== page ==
Networking Reference
In-Depth Information
Table 3.1
Measures and selection
Sample protocol
Bottleneck link
capacity (BLC)
Indicates the residual capacity of the
bottleneck link of a routing path
Capacity-aware routing
(CAR) [ 56 ]
Based on the expected busy time (EBT)
of transmitting a packet over a link
EBT can be measured based on the packet
loss rate and transmission mechanism in
the MAC layer
The residual capacity of a link is defined
as the ratio between the idle time and
Selection of the path with the largest BLC
- The Resilient Opportunistic Mesh Routing (ROMER) protocol [ 60 ] also
follows the opportunistic routing approach. In ROMER, each packet carries a
cost that is set by the source node and decremented with each hop according
to the WMR cost. Duplicates of the packet may be sent through the network if
the packet has enough credit at many forwarders.
Some protocols apply network coding for their routing functions to reduce the
transmissions and utilize the bandwidth efficiently. In network coding, each
transmission carries the information of multiple packets coded all together and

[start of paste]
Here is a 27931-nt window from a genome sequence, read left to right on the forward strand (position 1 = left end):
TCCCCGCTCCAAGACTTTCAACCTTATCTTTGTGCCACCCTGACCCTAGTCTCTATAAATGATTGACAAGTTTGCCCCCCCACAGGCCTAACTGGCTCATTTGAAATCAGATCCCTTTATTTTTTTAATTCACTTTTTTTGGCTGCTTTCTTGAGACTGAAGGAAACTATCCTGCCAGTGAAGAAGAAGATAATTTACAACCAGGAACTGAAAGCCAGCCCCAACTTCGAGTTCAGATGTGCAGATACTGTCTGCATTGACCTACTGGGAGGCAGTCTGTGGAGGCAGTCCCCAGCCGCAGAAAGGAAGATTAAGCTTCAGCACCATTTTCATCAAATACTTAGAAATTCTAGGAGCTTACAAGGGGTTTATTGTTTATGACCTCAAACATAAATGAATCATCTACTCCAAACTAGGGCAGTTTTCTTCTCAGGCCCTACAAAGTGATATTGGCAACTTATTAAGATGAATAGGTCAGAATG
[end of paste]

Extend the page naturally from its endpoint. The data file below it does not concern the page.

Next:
decoded at the destination. It can be either applied to packets belonging to the
same data flow (intra-flow network coding) or packets belonging to different data
flows (inter-flow network coding) [ 57 ]. An example of the intra-flow network
coding routing protocols is the MAC-independent Opportunistic Routing and
Encoding (MORE) protocol [ 61 ] and an example of the inter-flow ones is the
Distributed Coding-Aware Routing (DCAR) protocol [ 62 ].
Vehicular Ad-Hoc Networks
The most important challenge for designing a VANET routing protocol is main-
taining connectivity while nodes—vehicles—are moving at high speeds causing
frequent topology changes. For that reason, route maintenance is required to be
included in all VANET routing protocols and the route maintenance component
will be activated and considered a core component in VANETs. By the inclusion
of the route maintenance component as a core one, the core routing components
for VANET routing protocols are the route discovery, route selection, route rep-
resentation and data forwarding, and route maintenance components.
Following is a discussion of the common functionalities for each component
and some examples of routing protocols that utilize these functionalities. In our
discussion, the focus is on the position-based functionalities and protocols as these
are the dominating ones in VANETs.
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